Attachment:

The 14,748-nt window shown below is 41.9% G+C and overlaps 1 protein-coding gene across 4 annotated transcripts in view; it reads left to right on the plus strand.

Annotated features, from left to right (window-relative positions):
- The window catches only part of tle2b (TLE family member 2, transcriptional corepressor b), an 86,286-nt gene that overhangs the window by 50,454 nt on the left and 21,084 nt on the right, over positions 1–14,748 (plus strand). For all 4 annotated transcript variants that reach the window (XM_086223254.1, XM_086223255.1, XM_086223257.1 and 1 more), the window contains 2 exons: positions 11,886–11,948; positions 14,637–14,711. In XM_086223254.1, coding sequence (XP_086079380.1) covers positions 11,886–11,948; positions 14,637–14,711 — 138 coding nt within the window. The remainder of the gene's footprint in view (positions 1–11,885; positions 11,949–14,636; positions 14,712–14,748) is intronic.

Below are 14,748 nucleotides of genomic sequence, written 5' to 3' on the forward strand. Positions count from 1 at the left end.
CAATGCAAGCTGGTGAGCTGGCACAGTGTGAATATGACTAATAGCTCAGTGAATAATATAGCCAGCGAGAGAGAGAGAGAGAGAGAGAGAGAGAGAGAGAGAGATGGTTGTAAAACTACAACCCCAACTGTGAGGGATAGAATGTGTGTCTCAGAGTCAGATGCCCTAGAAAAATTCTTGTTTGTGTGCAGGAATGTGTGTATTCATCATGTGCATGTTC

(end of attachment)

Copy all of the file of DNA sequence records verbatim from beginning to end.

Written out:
The 14,748-nt window shown below is 41.9% G+C and overlaps 1 protein-coding gene across 4 annotated transcripts in view; it reads left to right on the plus strand.

Annotated features, from left to right (window-relative positions):
- The window catches only part of tle2b (TLE family member 2, transcriptional corepressor b), an 86,286-nt gene that overhangs the window by 50,454 nt on the left and 21,084 nt on the right, over positions 1–14,748 (plus strand). For all 4 annotated transcript variants that reach the window (XM_086223254.1, XM_086223255.1, XM_086223257.1 and 1 more), the window contains 2 exons: positions 11,886–11,948; positions 14,637–14,711. In XM_086223254.1, coding sequence (XP_086079380.1) covers positions 11,886–11,948; positions 14,637–14,711 — 138 coding nt within the window. The remainder of the gene's footprint in view (positions 1–11,885; positions 11,949–14,636; positions 14,712–14,748) is intronic.

Below are 14,748 nucleotides of genomic sequence, written 5' to 3' on the forward strand. Positions count from 1 at the left end.
CAATGCAAGCTGGTGAGCTGGCACAGTGTGAATATGACTAATAGCTCAGTGAATAATATAGCCAGCGAGAGAGAGAGAGAGAGAGAGAGAGAGAGAGAGAGAGATGGTTGTAAAACTACAACCCCAACTGTGAGGGATAGAATGTGTGTCTCAGAGTCAGATGCCCTAGAAAAATTCTTGTTTGTGTGCAGGAATGTGTGTATTCATCATGTGCATGTTC